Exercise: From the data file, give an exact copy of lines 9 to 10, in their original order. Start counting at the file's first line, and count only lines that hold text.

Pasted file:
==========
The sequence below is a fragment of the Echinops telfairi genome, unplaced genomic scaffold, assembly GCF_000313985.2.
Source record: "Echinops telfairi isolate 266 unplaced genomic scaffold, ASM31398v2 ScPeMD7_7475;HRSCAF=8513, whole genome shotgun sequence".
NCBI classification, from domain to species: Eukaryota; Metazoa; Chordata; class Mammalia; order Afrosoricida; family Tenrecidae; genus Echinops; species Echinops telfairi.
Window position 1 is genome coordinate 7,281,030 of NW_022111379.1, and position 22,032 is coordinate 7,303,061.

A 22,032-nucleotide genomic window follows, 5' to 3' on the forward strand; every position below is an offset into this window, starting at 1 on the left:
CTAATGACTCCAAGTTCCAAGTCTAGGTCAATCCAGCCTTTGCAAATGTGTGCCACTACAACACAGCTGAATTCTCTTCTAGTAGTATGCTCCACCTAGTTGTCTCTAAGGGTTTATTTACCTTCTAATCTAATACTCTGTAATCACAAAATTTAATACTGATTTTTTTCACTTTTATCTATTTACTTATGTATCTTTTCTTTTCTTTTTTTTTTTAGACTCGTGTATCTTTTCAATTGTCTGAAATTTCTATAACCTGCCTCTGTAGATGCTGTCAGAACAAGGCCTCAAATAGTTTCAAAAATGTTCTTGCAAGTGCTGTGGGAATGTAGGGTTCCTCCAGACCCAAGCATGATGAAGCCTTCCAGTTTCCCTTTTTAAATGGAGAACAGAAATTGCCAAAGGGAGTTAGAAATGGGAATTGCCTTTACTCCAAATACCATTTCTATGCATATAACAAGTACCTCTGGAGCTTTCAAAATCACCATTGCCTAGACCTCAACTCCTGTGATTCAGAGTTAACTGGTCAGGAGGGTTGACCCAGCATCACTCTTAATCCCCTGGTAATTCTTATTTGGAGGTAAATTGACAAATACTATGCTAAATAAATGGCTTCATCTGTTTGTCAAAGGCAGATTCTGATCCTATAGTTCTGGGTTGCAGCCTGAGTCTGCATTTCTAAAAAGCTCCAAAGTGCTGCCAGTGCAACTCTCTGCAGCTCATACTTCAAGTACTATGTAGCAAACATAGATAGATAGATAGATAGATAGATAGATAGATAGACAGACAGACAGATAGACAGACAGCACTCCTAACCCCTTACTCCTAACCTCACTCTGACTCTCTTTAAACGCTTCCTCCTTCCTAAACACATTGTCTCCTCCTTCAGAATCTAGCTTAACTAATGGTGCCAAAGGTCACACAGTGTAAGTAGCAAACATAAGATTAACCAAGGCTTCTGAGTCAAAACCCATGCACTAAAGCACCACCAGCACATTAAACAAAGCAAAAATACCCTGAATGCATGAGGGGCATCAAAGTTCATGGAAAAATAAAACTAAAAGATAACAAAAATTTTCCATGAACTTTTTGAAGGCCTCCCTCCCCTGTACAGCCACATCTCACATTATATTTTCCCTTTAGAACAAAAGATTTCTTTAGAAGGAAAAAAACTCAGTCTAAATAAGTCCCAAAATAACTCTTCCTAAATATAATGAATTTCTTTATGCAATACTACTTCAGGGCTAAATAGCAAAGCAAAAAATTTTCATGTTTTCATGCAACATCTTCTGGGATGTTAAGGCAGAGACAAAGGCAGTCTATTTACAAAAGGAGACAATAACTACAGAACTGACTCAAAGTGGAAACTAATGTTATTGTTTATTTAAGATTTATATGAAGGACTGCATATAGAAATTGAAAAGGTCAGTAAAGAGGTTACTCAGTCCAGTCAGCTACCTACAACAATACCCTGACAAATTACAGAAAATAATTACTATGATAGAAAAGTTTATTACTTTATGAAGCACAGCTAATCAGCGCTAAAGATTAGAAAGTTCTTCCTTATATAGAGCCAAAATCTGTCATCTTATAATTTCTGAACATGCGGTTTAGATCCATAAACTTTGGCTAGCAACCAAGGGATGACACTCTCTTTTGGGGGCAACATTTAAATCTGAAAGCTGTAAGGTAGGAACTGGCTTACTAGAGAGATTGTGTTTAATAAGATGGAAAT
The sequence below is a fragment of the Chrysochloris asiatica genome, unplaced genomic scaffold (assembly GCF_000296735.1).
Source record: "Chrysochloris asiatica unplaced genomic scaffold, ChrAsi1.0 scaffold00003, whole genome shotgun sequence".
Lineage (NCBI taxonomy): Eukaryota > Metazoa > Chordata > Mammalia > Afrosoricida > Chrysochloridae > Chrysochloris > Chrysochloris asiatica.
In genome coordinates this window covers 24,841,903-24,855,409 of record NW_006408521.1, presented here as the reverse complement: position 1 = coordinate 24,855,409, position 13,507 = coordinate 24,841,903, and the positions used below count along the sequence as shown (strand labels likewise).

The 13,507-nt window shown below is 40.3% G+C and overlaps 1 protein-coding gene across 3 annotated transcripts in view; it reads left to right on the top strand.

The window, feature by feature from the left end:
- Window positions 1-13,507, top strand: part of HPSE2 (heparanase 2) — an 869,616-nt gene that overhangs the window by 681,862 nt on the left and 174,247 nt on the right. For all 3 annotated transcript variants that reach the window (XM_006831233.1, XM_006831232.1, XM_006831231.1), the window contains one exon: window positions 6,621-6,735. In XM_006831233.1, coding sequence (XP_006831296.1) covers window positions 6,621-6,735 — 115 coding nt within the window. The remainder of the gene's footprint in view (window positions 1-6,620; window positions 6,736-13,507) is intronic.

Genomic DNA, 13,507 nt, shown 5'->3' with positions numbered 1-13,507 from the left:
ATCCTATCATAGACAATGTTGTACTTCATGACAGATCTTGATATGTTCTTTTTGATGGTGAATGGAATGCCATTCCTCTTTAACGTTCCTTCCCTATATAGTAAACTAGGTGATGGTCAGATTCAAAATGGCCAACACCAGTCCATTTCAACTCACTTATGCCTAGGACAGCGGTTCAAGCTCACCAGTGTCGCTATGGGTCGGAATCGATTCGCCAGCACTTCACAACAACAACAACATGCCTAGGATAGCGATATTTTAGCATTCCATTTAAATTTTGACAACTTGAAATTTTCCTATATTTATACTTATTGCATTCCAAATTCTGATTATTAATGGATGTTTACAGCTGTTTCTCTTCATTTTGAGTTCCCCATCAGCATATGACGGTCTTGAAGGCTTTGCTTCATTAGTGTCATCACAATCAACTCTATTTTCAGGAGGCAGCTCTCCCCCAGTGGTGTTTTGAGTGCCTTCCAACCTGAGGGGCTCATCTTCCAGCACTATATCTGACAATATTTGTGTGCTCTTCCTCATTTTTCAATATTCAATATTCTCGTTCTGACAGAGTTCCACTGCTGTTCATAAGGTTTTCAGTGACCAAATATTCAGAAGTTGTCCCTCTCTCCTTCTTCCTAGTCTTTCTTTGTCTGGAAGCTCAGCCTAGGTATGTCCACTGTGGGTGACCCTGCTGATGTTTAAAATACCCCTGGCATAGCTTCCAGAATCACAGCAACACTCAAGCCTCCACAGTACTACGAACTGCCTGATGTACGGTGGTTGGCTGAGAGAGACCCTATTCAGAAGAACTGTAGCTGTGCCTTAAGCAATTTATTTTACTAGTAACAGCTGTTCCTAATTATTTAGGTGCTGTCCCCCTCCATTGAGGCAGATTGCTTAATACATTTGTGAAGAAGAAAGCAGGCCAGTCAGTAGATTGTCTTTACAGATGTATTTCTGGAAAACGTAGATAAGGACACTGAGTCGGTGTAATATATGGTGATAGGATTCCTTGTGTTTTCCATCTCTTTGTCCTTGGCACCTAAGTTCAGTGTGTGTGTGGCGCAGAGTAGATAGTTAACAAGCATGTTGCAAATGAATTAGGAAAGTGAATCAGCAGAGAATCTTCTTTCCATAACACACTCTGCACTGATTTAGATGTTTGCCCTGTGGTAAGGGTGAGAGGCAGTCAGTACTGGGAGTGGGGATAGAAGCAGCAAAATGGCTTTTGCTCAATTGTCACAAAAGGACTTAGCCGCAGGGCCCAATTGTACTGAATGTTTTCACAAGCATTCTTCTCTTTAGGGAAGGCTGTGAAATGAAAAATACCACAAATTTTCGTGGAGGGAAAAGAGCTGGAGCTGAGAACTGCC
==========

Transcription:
Lineage (NCBI taxonomy): Eukaryota > Metazoa > Chordata > Mammalia > Afrosoricida > Chrysochloridae > Chrysochloris > Chrysochloris asiatica.
In genome coordinates this window covers 24,841,903-24,855,409 of record NW_006408521.1, presented here as the reverse complement: position 1 = coordinate 24,855,409, position 13,507 = coordinate 24,841,903, and the positions used below count along the sequence as shown (strand labels likewise).